Refers to 24 frames-per-second, progressive scan. 24 f/s has been the frame rate of motion-picture film since the ‘talkies’ arrived. It is also one of the frame rates allowed for transmission in the DVB and ATSC digital television standards, so they can handle film without needing any frame-rate change (3:2 pull-down for 60 f/s ‘NTSC’ systems or running film fast, at 25f/s, for 50 Hz ‘PAL’ systems). 24P is now accepted as a television production format – usually associated with high definition 1080 lines to give a ‘filmic’ look on 60 Hz TV systems. Drop-frame frequencies (e.g. 23.976Hz frame rate) may be used in in North America and other previously ‘NTSC’ countries).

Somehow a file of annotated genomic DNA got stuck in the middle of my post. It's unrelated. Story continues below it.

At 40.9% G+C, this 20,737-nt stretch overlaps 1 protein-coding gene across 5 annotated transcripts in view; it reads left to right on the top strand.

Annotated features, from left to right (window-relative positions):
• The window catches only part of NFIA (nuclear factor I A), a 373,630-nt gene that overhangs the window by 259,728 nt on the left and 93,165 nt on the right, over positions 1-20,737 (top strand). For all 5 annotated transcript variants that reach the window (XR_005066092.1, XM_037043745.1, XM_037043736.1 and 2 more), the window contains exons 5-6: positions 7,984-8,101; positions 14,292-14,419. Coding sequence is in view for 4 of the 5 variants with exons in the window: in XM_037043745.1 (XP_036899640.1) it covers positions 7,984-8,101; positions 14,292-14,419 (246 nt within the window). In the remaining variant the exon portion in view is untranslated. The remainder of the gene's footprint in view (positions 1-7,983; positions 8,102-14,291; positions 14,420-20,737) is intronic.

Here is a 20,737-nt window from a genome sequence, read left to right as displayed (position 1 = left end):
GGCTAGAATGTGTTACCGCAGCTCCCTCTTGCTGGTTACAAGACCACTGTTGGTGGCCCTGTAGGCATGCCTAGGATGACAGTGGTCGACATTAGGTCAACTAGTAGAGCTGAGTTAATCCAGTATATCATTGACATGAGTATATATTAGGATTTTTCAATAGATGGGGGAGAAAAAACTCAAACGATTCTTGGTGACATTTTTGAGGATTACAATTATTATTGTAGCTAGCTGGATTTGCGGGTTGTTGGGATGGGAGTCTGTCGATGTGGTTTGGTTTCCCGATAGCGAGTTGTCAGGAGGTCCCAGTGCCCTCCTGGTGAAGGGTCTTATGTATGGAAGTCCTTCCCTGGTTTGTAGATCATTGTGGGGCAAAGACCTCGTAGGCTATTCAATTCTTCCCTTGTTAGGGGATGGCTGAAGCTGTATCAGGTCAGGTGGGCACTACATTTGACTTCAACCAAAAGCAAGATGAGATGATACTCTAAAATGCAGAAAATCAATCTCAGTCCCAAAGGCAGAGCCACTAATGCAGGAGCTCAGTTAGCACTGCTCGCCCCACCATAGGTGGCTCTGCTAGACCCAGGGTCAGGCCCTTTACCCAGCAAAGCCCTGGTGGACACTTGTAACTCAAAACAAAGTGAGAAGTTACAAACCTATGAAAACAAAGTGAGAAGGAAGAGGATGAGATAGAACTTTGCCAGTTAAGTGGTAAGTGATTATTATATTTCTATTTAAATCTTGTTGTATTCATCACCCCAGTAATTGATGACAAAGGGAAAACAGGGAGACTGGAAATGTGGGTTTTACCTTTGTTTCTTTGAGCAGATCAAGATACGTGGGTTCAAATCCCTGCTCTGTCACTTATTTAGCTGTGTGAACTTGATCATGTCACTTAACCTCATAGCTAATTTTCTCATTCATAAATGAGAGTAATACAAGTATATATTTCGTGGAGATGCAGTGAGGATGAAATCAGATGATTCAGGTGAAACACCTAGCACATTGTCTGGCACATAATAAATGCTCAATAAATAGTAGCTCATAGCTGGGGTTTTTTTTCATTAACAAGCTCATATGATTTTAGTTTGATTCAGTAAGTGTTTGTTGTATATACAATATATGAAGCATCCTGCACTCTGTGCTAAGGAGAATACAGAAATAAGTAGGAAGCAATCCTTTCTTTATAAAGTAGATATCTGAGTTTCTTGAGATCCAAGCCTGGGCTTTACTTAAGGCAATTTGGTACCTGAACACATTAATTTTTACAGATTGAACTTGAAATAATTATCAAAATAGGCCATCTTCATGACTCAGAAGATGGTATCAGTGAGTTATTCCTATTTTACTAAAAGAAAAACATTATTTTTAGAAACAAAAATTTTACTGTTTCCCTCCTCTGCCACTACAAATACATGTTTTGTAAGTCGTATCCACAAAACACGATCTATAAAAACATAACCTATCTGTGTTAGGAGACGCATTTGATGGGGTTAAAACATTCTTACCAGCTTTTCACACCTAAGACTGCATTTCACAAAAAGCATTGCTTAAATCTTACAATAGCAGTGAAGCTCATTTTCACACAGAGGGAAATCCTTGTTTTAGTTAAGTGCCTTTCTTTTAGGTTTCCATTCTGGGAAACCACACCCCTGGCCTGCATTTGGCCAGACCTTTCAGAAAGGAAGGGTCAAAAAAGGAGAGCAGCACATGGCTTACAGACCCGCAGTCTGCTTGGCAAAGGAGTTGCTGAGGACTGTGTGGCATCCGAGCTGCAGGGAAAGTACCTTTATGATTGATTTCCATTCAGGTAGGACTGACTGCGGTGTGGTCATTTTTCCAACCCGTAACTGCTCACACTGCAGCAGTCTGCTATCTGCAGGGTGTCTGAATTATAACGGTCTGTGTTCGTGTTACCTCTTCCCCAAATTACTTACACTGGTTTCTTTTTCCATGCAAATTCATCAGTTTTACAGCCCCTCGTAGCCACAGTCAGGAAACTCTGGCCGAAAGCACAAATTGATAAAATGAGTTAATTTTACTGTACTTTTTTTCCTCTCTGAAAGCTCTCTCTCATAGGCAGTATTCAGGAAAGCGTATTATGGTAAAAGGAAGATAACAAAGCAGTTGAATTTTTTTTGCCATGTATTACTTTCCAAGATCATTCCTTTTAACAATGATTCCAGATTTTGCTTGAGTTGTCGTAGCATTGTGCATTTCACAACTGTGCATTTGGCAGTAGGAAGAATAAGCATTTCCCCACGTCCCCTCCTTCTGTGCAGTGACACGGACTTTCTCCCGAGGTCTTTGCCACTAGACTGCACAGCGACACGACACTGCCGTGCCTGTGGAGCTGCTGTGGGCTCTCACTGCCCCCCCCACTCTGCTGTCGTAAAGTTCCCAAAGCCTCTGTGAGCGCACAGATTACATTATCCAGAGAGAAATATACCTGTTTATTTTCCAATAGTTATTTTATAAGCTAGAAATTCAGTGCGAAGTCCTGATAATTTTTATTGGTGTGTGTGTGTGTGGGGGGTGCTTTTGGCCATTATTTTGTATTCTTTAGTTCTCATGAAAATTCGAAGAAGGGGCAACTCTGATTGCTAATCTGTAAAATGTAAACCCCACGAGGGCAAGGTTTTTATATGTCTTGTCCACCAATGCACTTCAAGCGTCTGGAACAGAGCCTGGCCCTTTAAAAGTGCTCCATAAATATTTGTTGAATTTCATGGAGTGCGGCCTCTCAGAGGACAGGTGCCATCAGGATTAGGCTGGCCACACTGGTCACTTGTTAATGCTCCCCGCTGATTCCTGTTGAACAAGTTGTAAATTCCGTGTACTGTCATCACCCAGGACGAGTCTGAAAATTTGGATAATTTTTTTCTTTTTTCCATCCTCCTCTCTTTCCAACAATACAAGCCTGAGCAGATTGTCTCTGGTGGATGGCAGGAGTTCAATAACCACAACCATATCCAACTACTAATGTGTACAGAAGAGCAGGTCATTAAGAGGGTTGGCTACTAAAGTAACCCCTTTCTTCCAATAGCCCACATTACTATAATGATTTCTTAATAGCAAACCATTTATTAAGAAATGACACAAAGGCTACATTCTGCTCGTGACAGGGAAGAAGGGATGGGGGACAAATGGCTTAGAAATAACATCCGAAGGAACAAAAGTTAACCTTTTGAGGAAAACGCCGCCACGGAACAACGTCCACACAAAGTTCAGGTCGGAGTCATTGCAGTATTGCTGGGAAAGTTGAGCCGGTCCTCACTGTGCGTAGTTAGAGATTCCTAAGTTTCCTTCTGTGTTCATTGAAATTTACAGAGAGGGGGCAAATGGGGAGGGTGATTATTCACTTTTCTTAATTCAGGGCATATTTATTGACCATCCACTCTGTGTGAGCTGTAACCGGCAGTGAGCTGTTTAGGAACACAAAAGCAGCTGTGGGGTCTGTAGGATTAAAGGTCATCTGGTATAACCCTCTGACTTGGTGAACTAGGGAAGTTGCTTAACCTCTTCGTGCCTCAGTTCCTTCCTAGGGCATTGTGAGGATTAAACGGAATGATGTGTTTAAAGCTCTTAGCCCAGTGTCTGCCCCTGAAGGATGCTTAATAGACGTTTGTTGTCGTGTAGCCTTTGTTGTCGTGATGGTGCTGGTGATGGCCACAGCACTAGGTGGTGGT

A major attraction of 24P is its relatively easy path from this to all major television formats as well as offering direct electronic support for motion picture film and D-cinema. However, the relatively slow frame-refresh rate has drawbacks. For display it needs to be double shuttered – showing each frame twice to avoid excessive flicker, as in cinema projection, and fast pans and movements are not well portrayed. Faster vertical refresh rates are generally preferred for sports and live action.